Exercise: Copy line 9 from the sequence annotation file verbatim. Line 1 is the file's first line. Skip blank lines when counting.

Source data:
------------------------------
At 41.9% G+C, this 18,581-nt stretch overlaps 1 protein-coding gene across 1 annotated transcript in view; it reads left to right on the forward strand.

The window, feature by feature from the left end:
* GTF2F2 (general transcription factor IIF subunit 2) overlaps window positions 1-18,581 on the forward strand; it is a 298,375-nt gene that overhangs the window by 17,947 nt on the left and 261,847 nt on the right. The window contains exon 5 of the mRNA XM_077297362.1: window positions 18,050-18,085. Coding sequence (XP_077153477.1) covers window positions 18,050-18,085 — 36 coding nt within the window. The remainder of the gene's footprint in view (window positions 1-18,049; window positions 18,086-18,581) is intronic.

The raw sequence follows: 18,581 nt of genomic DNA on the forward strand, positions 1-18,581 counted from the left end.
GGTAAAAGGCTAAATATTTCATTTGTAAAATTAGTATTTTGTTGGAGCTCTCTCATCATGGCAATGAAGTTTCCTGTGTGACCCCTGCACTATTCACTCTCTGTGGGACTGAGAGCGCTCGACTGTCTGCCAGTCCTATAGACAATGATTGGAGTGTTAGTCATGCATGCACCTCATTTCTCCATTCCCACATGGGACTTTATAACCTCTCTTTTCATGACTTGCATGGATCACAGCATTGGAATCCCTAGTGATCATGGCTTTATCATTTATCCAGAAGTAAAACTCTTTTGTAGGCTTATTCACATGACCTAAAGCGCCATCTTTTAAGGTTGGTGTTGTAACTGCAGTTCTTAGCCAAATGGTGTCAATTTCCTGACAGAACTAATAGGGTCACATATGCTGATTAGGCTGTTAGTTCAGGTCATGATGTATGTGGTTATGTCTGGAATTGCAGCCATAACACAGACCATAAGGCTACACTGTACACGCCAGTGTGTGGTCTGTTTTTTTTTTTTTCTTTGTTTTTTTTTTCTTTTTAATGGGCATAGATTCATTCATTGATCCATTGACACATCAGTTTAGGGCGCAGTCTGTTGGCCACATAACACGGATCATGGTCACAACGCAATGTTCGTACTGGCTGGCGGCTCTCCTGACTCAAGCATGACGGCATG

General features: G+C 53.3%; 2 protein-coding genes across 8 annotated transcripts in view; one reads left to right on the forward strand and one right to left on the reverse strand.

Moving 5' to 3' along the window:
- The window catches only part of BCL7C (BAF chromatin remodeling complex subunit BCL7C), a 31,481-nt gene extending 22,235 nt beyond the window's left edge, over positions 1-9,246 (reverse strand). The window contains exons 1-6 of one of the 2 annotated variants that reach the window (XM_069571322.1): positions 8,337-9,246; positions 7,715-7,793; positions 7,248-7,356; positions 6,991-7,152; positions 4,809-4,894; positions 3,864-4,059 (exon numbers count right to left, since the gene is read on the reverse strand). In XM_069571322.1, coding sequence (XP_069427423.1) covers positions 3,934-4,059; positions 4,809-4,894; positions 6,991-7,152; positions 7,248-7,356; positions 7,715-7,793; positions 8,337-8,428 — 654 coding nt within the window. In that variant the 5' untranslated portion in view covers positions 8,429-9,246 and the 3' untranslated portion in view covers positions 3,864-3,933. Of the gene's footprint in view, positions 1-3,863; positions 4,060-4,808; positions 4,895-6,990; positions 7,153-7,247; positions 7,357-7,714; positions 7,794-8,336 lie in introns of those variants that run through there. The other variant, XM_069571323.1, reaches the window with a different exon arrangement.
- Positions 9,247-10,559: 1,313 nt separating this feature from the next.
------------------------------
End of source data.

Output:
- Positions 9,247-10,559: 1,313 nt separating this feature from the next.